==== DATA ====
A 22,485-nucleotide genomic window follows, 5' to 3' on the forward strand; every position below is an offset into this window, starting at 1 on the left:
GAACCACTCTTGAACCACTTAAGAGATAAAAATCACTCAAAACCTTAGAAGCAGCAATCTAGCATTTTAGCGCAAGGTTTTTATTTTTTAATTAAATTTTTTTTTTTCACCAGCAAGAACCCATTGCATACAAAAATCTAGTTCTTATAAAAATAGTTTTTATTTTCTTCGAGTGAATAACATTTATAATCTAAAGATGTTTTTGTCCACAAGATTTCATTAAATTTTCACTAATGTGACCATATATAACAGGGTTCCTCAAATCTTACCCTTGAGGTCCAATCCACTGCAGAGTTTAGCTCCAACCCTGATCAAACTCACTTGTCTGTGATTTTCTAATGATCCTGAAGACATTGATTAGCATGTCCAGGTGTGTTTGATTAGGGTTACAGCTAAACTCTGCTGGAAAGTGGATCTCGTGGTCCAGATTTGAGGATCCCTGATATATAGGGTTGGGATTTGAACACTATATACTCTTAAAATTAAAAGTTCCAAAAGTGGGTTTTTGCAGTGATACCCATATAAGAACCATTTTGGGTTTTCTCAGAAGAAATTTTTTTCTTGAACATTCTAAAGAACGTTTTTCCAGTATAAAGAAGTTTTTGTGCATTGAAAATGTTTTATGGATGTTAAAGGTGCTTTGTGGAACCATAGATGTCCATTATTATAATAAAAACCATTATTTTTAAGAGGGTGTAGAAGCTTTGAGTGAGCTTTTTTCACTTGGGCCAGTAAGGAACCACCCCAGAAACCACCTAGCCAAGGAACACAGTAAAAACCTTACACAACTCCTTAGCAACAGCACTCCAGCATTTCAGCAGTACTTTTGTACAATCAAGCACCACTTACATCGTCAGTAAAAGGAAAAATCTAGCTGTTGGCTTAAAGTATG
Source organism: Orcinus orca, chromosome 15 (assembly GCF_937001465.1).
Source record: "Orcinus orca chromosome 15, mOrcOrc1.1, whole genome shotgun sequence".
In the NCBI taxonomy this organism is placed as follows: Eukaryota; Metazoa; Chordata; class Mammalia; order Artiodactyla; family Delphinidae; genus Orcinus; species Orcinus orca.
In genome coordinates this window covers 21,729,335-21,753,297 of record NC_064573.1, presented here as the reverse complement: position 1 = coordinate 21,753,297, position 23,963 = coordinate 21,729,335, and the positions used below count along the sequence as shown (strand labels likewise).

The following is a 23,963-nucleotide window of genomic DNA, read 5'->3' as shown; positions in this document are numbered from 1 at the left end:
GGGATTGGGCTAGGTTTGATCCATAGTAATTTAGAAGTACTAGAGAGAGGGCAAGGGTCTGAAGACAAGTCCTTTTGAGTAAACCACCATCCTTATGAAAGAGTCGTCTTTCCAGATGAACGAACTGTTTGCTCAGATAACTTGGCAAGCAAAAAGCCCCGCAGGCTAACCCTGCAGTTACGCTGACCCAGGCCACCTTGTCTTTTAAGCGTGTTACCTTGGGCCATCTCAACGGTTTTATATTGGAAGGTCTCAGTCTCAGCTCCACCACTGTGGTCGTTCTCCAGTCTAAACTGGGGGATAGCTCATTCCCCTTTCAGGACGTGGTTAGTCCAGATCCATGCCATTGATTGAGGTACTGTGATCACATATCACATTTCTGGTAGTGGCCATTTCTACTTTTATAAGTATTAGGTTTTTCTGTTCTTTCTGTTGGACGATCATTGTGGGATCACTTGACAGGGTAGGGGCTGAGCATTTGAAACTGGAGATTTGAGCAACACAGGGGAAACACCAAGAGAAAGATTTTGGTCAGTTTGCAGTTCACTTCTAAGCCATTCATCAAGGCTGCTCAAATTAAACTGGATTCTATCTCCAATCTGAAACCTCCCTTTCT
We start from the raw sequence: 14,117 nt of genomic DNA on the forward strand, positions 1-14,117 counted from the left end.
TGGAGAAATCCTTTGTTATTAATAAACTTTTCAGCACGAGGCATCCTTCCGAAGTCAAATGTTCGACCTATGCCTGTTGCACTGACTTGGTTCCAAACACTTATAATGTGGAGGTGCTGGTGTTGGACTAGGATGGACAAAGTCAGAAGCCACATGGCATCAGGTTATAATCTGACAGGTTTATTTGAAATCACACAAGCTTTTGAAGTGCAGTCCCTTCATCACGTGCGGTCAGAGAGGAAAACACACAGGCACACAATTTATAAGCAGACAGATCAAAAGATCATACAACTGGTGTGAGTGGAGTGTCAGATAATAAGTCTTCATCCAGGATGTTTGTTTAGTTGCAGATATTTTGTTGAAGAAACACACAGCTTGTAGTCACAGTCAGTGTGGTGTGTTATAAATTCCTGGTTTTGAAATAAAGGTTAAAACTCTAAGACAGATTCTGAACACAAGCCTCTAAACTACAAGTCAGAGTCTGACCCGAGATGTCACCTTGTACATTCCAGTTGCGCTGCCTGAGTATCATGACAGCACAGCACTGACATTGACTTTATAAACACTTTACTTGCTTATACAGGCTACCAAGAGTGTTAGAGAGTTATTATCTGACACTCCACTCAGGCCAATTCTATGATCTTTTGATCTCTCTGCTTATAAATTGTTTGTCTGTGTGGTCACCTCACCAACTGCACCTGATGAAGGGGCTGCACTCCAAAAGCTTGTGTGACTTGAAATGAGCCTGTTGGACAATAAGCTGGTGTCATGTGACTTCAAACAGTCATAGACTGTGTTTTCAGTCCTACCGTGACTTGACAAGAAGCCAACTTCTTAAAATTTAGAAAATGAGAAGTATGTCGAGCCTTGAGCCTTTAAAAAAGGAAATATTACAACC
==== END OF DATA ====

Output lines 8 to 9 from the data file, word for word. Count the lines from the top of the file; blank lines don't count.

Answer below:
GGGATTGGGCTAGGTTTGATCCATAGTAATTTAGAAGTACTAGAGAGAGGGCAAGGGTCTGAAGACAAGTCCTTTTGAGTAAACCACCATCCTTATGAAAGAGTCGTCTTTCCAGATGAACGAACTGTTTGCTCAGATAACTTGGCAAGCAAAAAGCCCCGCAGGCTAACCCTGCAGTTACGCTGACCCAGGCCACCTTGTCTTTTAAGCGTGTTACCTTGGGCCATCTCAACGGTTTTATATTGGAAGGTCTCAGTCTCAGCTCCACCACTGTGGTCGTTCTCCAGTCTAAACTGGGGGATAGCTCATTCCCCTTTCAGGACGTGGTTAGTCCAGATCCATGCCATTGATTGAGGTACTGTGATCACATATCACATTTCTGGTAGTGGCCATTTCTACTTTTATAAGTATTAGGTTTTTCTGTTCTTTCTGTTGGACGATCATTGTGGGATCACTTGACAGGGTAGGGGCTGAGCATTTGAAACTGGAGATTTGAGCAACACAGGGGAAACACCAAGAGAAAGATTTTGGTCAGTTTGCAGTTCACTTCTAAGCCATTCATCAAGGCTGCTCAAATTAAACTGGATTCTATCTCCAATCTGAAACCTCCCTTTCT
We start from the raw sequence: 14,117 nt of genomic DNA on the forward strand, positions 1-14,117 counted from the left end.